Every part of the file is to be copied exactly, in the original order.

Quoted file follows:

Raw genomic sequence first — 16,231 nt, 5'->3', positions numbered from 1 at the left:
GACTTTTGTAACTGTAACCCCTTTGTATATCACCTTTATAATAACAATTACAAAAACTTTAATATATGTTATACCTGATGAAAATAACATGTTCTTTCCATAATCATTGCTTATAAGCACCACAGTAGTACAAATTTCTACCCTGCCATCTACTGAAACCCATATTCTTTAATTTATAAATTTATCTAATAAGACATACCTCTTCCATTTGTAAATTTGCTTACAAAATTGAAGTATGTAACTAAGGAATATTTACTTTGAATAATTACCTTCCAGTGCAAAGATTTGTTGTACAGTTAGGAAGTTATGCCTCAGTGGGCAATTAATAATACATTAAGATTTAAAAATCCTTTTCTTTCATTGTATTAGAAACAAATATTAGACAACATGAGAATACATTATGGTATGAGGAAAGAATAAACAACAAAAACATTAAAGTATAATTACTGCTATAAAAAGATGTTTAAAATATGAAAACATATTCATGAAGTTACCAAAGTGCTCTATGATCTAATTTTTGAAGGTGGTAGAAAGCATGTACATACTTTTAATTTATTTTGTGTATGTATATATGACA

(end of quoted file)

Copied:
Raw genomic sequence first — 16,231 nt, 5'->3', positions numbered from 1 at the left:
GACTTTTGTAACTGTAACCCCTTTGTATATCACCTTTATAATAACAATTACAAAAACTTTAATATATGTTATACCTGATGAAAATAACATGTTCTTTCCATAATCATTGCTTATAAGCACCACAGTAGTACAAATTTCTACCCTGCCATCTACTGAAACCCATATTCTTTAATTTATAAATTTATCTAATAAGACATACCTCTTCCATTTGTAAATTTGCTTACAAAATTGAAGTATGTAACTAAGGAATATTTACTTTGAATAATTACCTTCCAGTGCAAAGATTTGTTGTACAGTTAGGAAGTTATGCCTCAGTGGGCAATTAATAATACATTAAGATTTAAAAATCCTTTTCTTTCATTGTATTAGAAACAAATATTAGACAACATGAGAATACATTATGGTATGAGGAAAGAATAAACAACAAAAACATTAAAGTATAATTACTGCTATAAAAAGATGTTTAAAATATGAAAACATATTCATGAAGTTACCAAAGTGCTCTATGATCTAATTTTTGAAGGTGGTAGAAAGCATGTACATACTTTTAATTTATTTTGTGTATGTATATATGACA